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  1. #1
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    Bike locks - how secure are they ?

    I've just bought my first expensive (820) bike and I am now concerned about the security of bike locks. I have cycled for many years and originally used only a cheap U-lock, after loosing a rear wheel I then augmented it with a cheap cable lock and would lock frame+front wheel with the U-lock and then the cable to lock the rear wheel and that has worked fine for many years, however the key point is probably that all my previous bikes were not really work stealing (<300 new). So with the new bike I did buy and additional Kryptonite U-lock (http://www.amazon.com/Kryptonite-Evo...ef=pd_sim_sg_9). Now I have 3 locks but I'm concerned that the existing cable lock (and possibly the existing U-lock) might present no challenge to a thief. They did have locks rated up to 15 (vs 9 for my new kryptonite lock) but my problem with these is that they weigh so much. The bike was so expensive because I chose the lightest components so I don't want to negate all this by then saddling myself with an unbreakable lock which weighs half as much as the bike itself.
    One option which looks promising is these kryptonite cables which can be used in conjunction with the U-lock (http://www.amazon.co.uk/Kryptonite-K...4184054&sr=1-4). Does anyone know if these are any good or might they be just as crappy as my existing cable lock ? Is there any independent measure of how secure locks are relative to one another ? Anyone have any other suggestions bearing in mind that I want best protection for a minimum weight ?

  2. #2
    coprolite fietsbob's Avatar
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    Where are you locking up your bike? and for how long?

    Yes a solid steel U lock and a meter of hardened steel chain will be heavy.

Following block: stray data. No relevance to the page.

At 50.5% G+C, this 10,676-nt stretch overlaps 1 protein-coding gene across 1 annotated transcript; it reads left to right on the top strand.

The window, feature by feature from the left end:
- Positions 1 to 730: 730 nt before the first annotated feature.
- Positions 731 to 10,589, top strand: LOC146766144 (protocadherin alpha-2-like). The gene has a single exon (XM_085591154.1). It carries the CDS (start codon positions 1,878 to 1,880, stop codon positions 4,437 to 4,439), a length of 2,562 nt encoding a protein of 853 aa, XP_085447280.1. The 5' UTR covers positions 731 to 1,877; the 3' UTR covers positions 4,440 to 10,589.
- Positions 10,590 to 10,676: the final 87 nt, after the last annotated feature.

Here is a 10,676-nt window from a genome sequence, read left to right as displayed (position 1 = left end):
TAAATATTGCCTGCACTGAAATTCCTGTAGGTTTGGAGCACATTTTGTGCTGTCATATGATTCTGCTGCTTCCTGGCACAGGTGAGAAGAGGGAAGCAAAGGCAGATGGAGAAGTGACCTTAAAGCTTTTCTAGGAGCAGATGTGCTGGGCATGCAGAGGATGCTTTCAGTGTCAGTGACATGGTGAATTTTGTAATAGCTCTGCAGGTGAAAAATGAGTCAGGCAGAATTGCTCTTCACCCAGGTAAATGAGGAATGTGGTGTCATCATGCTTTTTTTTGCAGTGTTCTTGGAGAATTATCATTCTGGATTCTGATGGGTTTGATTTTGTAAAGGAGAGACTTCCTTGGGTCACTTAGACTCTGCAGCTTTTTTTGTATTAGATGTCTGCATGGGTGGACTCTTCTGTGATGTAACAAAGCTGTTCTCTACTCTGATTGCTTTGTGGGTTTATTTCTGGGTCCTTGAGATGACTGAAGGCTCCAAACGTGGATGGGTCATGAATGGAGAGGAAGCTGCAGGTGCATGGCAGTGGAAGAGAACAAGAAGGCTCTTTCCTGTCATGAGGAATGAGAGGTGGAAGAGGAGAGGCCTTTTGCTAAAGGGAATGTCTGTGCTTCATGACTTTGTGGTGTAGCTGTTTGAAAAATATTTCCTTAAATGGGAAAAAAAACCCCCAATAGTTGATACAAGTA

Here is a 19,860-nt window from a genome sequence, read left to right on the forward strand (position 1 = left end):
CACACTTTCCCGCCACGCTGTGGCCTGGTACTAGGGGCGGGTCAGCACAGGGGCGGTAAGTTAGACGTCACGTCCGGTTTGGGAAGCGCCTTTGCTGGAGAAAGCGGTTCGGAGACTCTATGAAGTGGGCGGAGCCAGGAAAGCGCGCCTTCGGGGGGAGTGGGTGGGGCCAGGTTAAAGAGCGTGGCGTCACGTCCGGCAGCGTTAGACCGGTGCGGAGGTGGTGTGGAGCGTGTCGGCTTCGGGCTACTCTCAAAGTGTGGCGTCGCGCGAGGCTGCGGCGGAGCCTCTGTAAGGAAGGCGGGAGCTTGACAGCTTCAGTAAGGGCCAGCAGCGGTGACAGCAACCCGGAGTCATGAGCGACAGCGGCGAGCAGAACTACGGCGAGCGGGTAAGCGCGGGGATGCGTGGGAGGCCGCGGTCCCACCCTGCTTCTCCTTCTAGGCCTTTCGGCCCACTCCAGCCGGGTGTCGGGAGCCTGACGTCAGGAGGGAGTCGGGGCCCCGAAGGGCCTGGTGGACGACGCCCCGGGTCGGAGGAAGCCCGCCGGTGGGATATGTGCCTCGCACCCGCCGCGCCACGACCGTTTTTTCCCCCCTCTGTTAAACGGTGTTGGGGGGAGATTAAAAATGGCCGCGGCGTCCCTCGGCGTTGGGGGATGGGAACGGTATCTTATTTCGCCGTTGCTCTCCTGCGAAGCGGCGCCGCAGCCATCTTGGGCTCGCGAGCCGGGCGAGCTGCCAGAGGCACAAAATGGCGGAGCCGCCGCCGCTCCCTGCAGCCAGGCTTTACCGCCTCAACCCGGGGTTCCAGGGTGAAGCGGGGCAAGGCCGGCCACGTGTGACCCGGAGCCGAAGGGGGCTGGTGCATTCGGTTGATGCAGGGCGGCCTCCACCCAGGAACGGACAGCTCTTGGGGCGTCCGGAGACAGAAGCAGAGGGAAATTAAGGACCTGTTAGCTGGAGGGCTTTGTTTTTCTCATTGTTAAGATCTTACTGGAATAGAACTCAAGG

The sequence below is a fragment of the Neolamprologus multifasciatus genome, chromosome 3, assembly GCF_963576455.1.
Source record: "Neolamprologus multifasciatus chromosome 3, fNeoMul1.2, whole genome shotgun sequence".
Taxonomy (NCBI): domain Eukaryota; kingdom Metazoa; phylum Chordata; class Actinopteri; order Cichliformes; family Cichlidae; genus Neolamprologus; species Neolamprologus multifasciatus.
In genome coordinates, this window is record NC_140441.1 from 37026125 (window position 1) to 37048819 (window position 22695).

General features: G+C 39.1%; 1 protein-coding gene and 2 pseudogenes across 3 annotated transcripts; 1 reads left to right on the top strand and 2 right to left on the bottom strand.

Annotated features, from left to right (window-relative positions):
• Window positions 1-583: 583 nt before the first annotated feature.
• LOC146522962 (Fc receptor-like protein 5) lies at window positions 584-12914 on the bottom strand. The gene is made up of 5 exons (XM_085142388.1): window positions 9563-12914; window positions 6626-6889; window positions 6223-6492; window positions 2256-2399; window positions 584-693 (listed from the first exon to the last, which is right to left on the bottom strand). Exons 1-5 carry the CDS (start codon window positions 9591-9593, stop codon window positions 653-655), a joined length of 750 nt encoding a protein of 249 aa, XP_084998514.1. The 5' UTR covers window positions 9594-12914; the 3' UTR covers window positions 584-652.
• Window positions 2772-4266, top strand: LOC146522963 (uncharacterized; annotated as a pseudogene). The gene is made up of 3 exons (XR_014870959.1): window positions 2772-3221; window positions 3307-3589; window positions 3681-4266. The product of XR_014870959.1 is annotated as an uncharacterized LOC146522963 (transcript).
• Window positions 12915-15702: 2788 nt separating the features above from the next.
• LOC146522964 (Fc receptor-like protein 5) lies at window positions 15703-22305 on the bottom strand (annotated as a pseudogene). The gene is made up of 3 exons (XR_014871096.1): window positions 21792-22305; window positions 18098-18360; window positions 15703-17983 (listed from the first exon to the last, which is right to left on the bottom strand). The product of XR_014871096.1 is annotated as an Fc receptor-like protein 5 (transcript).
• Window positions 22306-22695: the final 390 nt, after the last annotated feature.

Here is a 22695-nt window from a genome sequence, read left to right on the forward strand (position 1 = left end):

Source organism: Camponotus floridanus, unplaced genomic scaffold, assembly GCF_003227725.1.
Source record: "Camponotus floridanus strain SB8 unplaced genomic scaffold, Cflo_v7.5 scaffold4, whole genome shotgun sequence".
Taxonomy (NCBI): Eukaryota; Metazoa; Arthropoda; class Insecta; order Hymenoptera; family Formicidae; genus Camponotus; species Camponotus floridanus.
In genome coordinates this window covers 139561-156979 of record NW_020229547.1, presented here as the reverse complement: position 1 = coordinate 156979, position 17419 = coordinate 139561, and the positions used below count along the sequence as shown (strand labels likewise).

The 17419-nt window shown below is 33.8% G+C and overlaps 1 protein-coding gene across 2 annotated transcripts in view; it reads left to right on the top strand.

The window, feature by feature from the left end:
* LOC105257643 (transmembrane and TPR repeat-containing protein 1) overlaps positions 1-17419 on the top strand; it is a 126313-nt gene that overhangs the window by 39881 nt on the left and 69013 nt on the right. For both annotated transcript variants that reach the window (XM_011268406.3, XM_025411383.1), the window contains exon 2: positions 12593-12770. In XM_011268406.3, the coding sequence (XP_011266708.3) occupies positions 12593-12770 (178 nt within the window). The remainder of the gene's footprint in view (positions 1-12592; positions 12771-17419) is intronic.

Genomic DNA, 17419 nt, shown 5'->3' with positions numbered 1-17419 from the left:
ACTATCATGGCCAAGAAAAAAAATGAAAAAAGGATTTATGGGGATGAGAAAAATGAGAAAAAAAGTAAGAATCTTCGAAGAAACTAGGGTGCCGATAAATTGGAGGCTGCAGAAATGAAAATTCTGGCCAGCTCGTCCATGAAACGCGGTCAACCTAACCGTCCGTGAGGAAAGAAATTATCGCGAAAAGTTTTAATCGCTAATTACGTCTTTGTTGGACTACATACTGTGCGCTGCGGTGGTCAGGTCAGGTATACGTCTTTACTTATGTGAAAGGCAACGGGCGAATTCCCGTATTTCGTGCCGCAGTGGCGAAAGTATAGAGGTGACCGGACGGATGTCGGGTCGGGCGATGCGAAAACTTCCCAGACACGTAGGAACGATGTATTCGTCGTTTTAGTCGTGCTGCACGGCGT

worth it to not have your bike Nicked, your call ..

    I recommend the type of chain with the links made out of square steel,
    they are harder to cut with bolt cutters, than common chain made out of round steel,
    and I recommend that over any cable used to lock up your bike

    I use a Ring Lock, AXA defender and the lighter 1.4m chain that they make to combine with the wheel lock
    attached to the frame.

    But Im not in a high theft city , and I have solid stuff to lock my bike too ..

    Cables only for quick trips into the shops, secured by Padlocks..

  3. #3
    Tawp Dawg GriddleCakes's Avatar
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    Quote Originally Posted by Usjes View Post
    The bike was so expensive because I chose the lightest components so I don't want to negate all this by then saddling myself with an unbreakable lock which weighs half as much as the bike itself.
    No such thing as an unbreakable lock, unfortunately. Even the toughest U-lock will fail under an angle grinder, and the thickest cables and chains can be severed by bolt cutters if the cutters are long enough.

    Still, no one ever regrets having too much lock, just too little. I like being better locked up than the bikes around me, with the thought that thieves will pass up my bike for an easier target. No matter how much lock you carry, don't leave a nice bike in a high theft area and expect it to be there when you get back. If you must leave a bike in these areas, ride your beater.

    It's said that all secure bikes weigh 50 lbs; 20 lb bikes require 30 lbs of lock, 40 lb bikes require 10 lbs of lock, and 50 lb bikes require no lock at all.
    Last edited by GriddleCakes; 01-04-11 at 06:04 PM.

  4. #4
    lbj
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    Locking up properly is really important. Having a bike stolen totally sucks.
    Here is some good concise info on the different kinds of lock out there.

  5. #5
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    As noted, any lock can be defeated. The goal is to use a lock sufficiently tough so that it will:
    1. Take too much time.
    or:
    2. Attract too much attention.

    So, it's not only what you use to secure your bike, it's where and to what. Although angle grinders and huge bolt cutters are effective, they require a bit of privacy... Most thieves don't want to carry around a three-foot set of bolt cutters that weighs 25 pounds, and grinders make a lot of racket and throw sparks all over.
    In fact, in my (considerable) experience, the vast majority of bikes that are stolen are mid-level mountain bikes that are secured with cables.
    The cables are easily cut with a very small bolt cutter, and the bikes can be quickly pawned or sold.

    High-end bikes are harder to move; pawn shops are generally not interested, and the local crack dealer isn't either.
    In certain areas, there is sophisticated traffic in high-end machinery; even to the extent of re-stamping or altering serial numbers and such.
    That's unusual, though.
    We give the students a discounted Kryptonite lock, and over the many years we've been doing this I can count on one hand how many of these have been defeated.